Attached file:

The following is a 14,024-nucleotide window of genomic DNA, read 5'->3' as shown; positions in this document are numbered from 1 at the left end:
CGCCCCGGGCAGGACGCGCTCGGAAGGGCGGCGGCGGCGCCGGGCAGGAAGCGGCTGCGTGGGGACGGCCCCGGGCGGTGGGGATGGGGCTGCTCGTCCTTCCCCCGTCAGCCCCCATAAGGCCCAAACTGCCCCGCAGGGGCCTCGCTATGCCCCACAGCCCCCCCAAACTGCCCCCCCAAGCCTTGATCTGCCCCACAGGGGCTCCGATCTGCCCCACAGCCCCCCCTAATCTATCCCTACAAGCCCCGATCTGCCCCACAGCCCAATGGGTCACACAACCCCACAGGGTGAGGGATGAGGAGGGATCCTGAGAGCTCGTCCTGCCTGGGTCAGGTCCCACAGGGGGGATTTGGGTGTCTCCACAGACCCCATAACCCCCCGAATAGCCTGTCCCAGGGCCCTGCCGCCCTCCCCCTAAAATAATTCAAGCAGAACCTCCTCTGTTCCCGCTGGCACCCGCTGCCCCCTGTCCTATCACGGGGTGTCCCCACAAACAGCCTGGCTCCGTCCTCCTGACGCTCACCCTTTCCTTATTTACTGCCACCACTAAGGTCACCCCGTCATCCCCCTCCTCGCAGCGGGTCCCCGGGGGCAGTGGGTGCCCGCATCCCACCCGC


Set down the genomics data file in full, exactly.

The following is a 14,024-nucleotide window of genomic DNA, read 5'->3' as shown; positions in this document are numbered from 1 at the left end:
CGCCCCGGGCAGGACGCGCTCGGAAGGGCGGCGGCGGCGCCGGGCAGGAAGCGGCTGCGTGGGGACGGCCCCGGGCGGTGGGGATGGGGCTGCTCGTCCTTCCCCCGTCAGCCCCCATAAGGCCCAAACTGCCCCGCAGGGGCCTCGCTATGCCCCACAGCCCCCCCAAACTGCCCCCCCAAGCCTTGATCTGCCCCACAGGGGCTCCGATCTGCCCCACAGCCCCCCCTAATCTATCCCTACAAGCCCCGATCTGCCCCACAGCCCAATGGGTCACACAACCCCACAGGGTGAGGGATGAGGAGGGATCCTGAGAGCTCGTCCTGCCTGGGTCAGGTCCCACAGGGGGGATTTGGGTGTCTCCACAGACCCCATAACCCCCCGAATAGCCTGTCCCAGGGCCCTGCCGCCCTCCCCCTAAAATAATTCAAGCAGAACCTCCTCTGTTCCCGCTGGCACCCGCTGCCCCCTGTCCTATCACGGGGTGTCCCCACAAACAGCCTGGCTCCGTCCTCCTGACGCTCACCCTTTCCTTATTTACTGCCACCACTAAGGTCACCCCGTCATCCCCCTCCTCGCAGCGGGTCCCCGGGGGCAGTGGGTGCCCGCATCCCACCCGC